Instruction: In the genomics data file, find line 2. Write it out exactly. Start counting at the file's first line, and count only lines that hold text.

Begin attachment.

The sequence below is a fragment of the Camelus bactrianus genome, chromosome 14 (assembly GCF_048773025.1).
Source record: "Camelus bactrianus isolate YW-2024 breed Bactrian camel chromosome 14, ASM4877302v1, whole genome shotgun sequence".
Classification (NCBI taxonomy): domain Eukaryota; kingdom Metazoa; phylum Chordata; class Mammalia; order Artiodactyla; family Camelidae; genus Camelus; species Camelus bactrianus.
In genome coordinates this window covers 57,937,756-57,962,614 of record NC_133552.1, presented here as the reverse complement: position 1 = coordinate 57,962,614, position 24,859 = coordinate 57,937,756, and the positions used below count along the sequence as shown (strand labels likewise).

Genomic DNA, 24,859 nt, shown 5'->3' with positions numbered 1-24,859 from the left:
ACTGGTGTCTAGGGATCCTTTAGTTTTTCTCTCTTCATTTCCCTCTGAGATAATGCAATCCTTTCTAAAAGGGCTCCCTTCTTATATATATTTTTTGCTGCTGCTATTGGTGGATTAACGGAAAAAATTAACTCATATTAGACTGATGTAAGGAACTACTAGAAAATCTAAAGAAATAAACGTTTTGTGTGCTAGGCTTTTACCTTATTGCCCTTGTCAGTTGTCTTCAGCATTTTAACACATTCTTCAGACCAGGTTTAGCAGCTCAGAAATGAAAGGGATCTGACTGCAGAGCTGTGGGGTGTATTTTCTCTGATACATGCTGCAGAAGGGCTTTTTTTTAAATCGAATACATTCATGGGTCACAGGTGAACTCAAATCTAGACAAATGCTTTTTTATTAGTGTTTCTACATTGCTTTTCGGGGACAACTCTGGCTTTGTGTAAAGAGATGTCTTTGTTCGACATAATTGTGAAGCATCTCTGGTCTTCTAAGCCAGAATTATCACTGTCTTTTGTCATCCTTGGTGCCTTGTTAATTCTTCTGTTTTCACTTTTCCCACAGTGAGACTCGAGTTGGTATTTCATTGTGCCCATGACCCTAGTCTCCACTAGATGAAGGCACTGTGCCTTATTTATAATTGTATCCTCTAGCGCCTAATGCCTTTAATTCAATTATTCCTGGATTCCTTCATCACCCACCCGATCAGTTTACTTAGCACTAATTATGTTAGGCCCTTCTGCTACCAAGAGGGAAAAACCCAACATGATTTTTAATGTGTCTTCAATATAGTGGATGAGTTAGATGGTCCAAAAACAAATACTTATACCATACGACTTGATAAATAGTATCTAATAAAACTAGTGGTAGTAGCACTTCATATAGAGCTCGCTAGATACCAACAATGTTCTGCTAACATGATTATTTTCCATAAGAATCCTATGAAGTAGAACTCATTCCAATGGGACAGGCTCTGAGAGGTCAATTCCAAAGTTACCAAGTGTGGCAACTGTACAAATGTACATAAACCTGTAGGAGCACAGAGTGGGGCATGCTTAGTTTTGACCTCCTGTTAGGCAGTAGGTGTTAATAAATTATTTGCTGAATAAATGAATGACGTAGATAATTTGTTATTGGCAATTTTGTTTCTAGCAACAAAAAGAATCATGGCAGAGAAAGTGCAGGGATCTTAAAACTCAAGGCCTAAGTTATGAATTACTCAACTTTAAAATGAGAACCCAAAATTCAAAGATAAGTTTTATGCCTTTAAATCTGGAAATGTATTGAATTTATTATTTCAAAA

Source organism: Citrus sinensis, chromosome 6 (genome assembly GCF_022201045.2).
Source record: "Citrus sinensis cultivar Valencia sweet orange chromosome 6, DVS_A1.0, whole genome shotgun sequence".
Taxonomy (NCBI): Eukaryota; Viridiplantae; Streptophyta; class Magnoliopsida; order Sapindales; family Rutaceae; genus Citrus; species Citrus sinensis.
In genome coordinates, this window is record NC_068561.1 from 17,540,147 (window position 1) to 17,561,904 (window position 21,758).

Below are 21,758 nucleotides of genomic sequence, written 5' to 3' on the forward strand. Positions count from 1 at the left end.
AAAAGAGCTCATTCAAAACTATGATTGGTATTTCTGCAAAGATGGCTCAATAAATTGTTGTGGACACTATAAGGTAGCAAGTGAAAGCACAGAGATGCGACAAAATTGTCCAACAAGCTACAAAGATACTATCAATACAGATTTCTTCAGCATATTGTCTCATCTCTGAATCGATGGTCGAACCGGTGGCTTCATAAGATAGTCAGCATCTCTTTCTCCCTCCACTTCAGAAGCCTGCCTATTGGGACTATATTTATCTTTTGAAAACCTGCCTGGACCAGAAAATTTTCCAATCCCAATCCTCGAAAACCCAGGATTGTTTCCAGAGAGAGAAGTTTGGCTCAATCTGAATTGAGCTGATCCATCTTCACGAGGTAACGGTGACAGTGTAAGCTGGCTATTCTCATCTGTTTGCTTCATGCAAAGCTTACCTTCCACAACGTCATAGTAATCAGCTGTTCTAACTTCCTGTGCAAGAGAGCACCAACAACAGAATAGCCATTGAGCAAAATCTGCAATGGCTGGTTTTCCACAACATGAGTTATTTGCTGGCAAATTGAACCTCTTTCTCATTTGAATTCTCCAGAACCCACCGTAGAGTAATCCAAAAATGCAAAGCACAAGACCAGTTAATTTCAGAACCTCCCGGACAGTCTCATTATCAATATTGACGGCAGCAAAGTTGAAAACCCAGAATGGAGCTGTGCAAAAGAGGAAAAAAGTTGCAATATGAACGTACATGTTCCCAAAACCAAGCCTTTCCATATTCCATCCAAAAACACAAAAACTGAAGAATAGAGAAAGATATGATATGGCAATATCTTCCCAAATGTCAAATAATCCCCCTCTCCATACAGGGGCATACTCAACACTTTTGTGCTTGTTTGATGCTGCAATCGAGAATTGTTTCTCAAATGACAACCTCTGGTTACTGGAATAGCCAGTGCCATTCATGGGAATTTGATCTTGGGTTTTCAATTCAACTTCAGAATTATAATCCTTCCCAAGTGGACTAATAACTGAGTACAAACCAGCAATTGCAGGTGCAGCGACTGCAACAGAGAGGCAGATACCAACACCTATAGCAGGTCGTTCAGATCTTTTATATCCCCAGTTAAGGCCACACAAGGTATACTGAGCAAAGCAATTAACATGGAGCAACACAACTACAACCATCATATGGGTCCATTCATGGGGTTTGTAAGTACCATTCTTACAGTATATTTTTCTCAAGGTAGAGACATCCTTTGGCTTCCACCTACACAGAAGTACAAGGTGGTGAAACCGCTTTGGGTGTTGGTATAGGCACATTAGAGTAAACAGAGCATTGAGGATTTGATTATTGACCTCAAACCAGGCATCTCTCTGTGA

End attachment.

Source record: "Camelus bactrianus isolate YW-2024 breed Bactrian camel chromosome 14, ASM4877302v1, whole genome shotgun sequence".